Monday, 21 March 2016

Behavioral economics; or What I've been reading (vol. 4)

Today's book review is all about behavioral economics. This relatively new branch of economics (originated in the 70s, reached prominence in the past few decades), has been a complete eye-opener for many. It changed the way many academic economists think about the concept of rationality (although it hasn't yet persuaded the majority, I'm afraid), and it performed the ultimate merger between the fields of economics and psychology. 

I am proud to admit that after having read Kahneman's masterpiece, it has changed/shifted/(nudged?) my perspectives as well. Ever since first reading about it a few years ago (it was Ariely's Predictably Irrational and Caplan's Myth of the Rational Voter that got me started), I came to see myself attracted to the notion of abandoning the standard rationality assumption, even though, as a person with a standard academic training in mainstream economics, I was finding that rather difficult to do. I liked the mathematical precision of economic models, and was not overly enthusiastic about attempting to empirically test any of them. In hindsight, how silly of me! 

However, after having completed the classics, I admit that I too have become infected by this new and exciting field. I haven't changed my worldview after reading a few books. I'm still a political economist and an institutionalist, with public choice theory being the forefront of my research interests and efforts, but now I'm more inclined to give all of it it a behavioral flavor (after all, having clear institutional rules at the forefront of a democratic society coincide well with the "nudge", libertarian paternalism perspective - it's all about mechanism design anyway). 

So behavioral economics is definitely a research worth pursuing. At least it can serve as an eye opener to many economists still enslaved in formal modelling (as I was). Without further ado (we got a long read in front of us), let's start with Kahneman's classic.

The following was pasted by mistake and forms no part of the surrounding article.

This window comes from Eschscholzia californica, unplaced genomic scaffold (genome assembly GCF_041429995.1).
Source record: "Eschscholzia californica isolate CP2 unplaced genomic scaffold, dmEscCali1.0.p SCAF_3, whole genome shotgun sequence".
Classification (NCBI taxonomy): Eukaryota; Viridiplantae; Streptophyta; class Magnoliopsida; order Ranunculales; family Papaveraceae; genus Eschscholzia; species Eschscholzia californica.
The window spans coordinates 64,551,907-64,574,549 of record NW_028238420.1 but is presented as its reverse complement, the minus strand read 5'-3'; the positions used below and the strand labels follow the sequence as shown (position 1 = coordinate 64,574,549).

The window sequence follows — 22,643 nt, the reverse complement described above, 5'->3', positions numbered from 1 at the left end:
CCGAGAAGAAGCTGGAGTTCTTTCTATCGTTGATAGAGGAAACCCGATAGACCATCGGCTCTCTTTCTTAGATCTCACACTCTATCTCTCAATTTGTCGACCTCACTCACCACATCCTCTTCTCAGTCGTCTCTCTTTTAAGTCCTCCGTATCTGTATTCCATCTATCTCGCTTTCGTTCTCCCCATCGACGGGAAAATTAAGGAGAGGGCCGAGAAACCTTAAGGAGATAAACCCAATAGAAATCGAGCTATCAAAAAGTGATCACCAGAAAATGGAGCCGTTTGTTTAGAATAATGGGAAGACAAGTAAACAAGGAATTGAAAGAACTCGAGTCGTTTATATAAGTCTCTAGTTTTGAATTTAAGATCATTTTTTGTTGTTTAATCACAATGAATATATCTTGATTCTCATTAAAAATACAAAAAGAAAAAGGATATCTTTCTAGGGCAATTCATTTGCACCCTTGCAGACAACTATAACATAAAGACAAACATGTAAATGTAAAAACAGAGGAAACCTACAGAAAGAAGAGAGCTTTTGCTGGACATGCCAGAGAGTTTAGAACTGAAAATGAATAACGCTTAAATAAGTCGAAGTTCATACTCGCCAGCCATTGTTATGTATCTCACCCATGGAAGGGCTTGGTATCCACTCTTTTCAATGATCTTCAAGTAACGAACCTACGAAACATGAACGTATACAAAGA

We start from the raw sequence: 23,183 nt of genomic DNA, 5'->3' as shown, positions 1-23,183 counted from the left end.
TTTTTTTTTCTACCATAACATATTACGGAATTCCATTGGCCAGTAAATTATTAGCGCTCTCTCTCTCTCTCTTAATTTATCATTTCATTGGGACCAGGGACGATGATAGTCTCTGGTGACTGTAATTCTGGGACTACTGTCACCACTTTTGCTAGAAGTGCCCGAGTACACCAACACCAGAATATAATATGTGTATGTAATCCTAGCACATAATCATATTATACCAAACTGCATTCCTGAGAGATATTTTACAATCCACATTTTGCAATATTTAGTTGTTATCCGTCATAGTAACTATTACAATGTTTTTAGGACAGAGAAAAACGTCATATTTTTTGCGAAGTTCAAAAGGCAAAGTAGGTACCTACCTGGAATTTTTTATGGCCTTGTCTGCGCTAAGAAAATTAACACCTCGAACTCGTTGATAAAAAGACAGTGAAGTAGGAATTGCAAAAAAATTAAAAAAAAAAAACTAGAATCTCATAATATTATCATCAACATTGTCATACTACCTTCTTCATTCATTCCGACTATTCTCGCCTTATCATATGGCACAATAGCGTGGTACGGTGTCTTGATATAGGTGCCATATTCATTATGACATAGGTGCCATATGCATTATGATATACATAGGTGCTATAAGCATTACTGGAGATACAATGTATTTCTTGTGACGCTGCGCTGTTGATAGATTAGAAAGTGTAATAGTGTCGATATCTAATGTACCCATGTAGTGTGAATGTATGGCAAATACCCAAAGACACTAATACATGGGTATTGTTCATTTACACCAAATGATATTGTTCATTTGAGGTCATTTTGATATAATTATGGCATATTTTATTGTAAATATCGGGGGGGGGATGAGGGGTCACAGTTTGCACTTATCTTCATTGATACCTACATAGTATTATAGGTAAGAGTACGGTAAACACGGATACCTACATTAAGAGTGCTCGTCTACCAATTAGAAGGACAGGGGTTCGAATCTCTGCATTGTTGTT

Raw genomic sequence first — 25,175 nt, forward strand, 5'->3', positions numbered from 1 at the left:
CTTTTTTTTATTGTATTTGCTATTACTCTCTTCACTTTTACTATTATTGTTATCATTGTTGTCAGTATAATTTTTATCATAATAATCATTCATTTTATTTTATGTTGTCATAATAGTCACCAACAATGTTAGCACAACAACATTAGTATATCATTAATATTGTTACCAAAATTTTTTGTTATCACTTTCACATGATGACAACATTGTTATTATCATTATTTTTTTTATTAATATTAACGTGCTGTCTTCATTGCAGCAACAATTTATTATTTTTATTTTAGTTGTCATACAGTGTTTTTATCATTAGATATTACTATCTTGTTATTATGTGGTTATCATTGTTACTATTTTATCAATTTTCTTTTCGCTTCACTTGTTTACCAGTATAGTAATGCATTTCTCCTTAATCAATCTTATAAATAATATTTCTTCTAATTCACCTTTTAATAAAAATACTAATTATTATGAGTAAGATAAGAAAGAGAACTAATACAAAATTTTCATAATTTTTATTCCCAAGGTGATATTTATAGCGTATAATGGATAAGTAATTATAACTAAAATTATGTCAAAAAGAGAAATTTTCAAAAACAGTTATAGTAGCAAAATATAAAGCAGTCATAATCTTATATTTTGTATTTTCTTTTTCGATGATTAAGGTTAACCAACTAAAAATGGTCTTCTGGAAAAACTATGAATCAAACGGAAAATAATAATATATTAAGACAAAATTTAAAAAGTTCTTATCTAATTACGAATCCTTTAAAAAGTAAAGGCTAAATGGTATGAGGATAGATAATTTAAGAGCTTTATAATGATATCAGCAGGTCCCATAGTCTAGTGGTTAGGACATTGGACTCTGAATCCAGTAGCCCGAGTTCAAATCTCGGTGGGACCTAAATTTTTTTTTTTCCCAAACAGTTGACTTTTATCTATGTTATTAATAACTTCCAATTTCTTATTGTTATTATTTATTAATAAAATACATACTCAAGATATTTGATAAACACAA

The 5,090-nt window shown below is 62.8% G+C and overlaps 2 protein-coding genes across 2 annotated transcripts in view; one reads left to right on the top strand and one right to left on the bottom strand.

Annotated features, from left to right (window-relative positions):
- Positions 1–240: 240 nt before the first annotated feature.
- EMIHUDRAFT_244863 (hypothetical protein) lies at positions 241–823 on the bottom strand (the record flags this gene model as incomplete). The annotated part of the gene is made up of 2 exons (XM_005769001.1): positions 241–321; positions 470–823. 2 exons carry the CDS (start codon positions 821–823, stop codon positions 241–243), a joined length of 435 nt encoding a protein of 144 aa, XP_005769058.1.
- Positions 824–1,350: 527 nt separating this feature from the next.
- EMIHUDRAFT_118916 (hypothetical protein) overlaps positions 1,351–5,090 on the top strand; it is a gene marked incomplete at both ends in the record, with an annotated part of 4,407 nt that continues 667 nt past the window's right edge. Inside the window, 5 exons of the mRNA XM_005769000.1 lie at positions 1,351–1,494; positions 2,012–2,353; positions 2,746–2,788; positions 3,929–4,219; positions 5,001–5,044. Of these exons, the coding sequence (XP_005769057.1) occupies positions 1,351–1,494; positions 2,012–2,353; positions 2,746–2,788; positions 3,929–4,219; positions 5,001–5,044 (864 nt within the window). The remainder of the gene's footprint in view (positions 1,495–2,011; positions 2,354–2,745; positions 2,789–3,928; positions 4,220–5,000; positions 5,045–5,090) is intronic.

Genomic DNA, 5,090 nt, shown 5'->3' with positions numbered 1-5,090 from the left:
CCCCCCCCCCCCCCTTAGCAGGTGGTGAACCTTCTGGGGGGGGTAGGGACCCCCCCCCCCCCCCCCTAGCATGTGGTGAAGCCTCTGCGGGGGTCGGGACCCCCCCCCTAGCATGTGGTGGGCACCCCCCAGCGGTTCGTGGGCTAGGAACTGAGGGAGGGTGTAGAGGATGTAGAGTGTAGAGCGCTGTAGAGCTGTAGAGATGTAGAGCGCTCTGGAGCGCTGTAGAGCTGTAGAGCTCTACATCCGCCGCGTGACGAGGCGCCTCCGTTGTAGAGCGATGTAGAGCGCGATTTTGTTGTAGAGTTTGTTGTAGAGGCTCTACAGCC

Kahneman, Daniel (2011) Thinking, fast and slow. Allen Lane.

In what is arguably one of the best books ever written on the psychology of decision-making, Nobel prize winner Daniel Kahneman offers a slightly autobiographical insight into how our mind works and how we tend to be absorbed by heuristics which prevent us from being the rational decision maker (the homo economicus) the field of economics set out to define. Kahneman won the Nobel prize in economics in 2002 for laying the foundation of an entirely new field of research (behavioral economics), and he would certainly have shared it with his long-time friend and collaborator Amos Tversky who unfortunately died 6 years before the prize was awarded to Kahneman (who btw shared it with another brilliant scientist, the father of experimental economics, Vernon Smith). This book is therefore a detailed overview of all the work Kahenman and Tversky did in their career, from the time they met at the Hebrew University of Jerusalem back in 1969, to their time in Eugene, Oregon and Stanford’s Center for Advanced Study in the Behavioral Sciences. This includes a wide variety of topics from the workings of System 1 and System 2 (the basic idea behind the title itself, System 1 is fast thinking, System 2 is slow thinking), to heuristics and biases, to prospect theory.